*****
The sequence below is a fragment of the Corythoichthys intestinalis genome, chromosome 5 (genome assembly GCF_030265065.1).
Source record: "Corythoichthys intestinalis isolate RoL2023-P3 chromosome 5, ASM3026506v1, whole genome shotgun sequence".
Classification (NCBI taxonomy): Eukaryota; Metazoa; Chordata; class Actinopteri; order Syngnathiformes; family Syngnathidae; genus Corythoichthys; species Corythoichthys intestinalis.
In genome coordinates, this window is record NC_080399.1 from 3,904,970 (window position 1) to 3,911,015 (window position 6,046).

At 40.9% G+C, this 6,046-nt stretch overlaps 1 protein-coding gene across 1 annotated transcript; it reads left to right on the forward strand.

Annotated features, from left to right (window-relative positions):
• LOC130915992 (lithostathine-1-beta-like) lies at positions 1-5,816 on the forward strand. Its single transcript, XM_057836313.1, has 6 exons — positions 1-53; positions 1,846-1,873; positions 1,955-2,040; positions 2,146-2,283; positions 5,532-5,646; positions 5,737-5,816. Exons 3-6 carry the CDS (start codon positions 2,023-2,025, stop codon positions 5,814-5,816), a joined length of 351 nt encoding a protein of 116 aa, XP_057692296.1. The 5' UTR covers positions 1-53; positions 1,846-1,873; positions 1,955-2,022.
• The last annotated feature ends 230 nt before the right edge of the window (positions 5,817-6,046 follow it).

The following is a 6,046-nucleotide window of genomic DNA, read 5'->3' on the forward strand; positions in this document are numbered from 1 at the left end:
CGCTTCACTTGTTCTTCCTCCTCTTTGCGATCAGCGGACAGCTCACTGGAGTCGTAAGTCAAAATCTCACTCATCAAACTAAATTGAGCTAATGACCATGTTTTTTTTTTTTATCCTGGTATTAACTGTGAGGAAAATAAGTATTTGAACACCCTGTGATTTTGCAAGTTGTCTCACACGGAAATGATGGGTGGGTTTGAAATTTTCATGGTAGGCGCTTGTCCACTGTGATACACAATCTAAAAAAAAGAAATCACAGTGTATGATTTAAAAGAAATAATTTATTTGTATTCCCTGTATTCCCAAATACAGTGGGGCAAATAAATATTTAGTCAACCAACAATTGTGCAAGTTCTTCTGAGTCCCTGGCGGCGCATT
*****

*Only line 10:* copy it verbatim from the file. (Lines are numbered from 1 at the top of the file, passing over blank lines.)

CGCTTCACTTGTTCTTCCTCCTCTTTGCGATCAGCGGACAGCTCACTGGAGTCGTAAGTCAAAATCTCACTCATCAAACTAAATTGAGCTAATGACCATGTTTTTTTTTTTTATCCTGGTATTAACTGTGAGGAAAATAAGTATTTGAACACCCTGTGATTTTGCAAGTTGTCTCACACGGAAATGATGGGTGGGTTTGAAATTTTCATGGTAGGCGCTTGTCCACTGTGATACACAATCTAAAAAAAAGAAATCACAGTGTATGATTTAAAAGAAATAATTTATTTGTATTCCCTGTATTCCCAAATACAGTGGGGCAAATAAATATTTAGTCAACCAACAATTGTGCAAGTTCTTCTGAGTCCCTGGCGGCGCATT